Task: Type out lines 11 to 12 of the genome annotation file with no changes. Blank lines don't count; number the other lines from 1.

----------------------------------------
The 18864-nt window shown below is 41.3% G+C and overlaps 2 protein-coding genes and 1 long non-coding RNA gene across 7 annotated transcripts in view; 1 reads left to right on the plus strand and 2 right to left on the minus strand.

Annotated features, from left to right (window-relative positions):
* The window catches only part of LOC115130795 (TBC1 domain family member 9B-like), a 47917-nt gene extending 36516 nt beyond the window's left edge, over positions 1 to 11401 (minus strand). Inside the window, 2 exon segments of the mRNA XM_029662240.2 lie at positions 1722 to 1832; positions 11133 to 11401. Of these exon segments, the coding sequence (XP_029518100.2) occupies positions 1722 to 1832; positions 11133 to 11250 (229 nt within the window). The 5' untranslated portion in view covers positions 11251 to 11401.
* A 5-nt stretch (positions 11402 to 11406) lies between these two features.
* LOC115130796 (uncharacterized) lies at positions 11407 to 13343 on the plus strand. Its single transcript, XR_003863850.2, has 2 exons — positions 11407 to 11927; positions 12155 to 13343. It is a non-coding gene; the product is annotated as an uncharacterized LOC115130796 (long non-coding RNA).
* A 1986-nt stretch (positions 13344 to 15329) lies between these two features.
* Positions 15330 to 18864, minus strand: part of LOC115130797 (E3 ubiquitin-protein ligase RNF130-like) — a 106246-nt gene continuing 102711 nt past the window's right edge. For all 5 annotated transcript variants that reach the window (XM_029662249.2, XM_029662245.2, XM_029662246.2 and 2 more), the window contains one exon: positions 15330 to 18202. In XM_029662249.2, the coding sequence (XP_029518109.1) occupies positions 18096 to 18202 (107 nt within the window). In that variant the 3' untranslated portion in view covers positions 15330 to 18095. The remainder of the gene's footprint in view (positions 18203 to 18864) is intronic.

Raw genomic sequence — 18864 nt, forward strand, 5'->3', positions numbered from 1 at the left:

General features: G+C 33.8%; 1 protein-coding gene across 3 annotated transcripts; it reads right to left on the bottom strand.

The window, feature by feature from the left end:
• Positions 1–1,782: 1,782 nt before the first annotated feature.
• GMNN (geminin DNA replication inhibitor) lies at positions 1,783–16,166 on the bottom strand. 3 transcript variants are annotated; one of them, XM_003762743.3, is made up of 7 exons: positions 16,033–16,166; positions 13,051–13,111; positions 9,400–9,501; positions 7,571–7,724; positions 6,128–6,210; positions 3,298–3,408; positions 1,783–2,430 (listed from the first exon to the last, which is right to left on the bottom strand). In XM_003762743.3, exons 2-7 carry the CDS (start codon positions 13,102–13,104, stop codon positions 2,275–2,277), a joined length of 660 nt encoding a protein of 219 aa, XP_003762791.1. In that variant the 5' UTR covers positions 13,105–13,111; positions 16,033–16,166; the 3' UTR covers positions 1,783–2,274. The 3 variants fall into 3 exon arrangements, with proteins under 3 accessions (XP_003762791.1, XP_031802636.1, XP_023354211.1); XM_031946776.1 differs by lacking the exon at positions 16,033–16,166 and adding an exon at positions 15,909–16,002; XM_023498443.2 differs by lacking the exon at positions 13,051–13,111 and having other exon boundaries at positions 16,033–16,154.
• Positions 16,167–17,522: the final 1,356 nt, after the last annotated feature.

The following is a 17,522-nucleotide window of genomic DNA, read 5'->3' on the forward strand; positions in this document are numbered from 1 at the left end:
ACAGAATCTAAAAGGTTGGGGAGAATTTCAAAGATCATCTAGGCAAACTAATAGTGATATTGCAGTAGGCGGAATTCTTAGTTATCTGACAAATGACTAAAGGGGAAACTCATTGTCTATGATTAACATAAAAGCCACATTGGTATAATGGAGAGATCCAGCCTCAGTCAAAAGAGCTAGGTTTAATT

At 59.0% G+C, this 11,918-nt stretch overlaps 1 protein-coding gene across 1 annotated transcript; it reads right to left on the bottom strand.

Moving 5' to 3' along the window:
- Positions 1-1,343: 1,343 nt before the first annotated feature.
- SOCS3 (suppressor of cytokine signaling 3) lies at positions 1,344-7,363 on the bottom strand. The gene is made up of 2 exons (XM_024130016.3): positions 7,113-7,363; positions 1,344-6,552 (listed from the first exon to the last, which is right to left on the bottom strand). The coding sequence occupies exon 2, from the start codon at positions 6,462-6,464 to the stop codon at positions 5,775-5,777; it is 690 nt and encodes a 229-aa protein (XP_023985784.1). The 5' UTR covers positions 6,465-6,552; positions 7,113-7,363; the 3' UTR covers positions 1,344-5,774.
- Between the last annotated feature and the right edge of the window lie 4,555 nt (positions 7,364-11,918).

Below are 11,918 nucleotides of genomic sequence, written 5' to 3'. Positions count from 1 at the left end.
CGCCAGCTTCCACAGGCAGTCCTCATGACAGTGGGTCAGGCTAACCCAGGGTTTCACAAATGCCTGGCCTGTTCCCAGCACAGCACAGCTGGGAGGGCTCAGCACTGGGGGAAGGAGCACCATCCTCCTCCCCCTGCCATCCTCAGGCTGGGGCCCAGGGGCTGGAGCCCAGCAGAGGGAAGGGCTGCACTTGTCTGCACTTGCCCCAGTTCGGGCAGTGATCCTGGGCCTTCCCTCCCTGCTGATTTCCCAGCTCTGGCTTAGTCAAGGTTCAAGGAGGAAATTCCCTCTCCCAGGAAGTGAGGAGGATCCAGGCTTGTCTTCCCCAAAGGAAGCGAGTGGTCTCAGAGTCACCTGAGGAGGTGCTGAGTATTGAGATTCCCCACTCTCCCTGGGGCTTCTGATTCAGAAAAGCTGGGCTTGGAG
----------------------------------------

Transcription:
• Positions 1–1,782: 1,782 nt before the first annotated feature.
• GMNN (geminin DNA replication inhibitor) lies at positions 1,783–16,166 on the bottom strand. 3 transcript variants are annotated; one of them, XM_003762743.3, is made up of 7 exons: positions 16,033–16,166; positions 13,051–13,111; positions 9,400–9,501; positions 7,571–7,724; positions 6,128–6,210; positions 3,298–3,408; positions 1,783–2,430 (listed from the first exon to the last, which is right to left on the bottom strand). In XM_003762743.3, exons 2-7 carry the CDS (start codon positions 13,102–13,104, stop codon positions 2,275–2,277), a joined length of 660 nt encoding a protein of 219 aa, XP_003762791.1. In that variant the 5' UTR covers positions 13,105–13,111; positions 16,033–16,166; the 3' UTR covers positions 1,783–2,274. The 3 variants fall into 3 exon arrangements, with proteins under 3 accessions (XP_003762791.1, XP_031802636.1, XP_023354211.1); XM_031946776.1 differs by lacking the exon at positions 16,033–16,166 and adding an exon at positions 15,909–16,002; XM_023498443.2 differs by lacking the exon at positions 13,051–13,111 and having other exon boundaries at positions 16,033–16,154.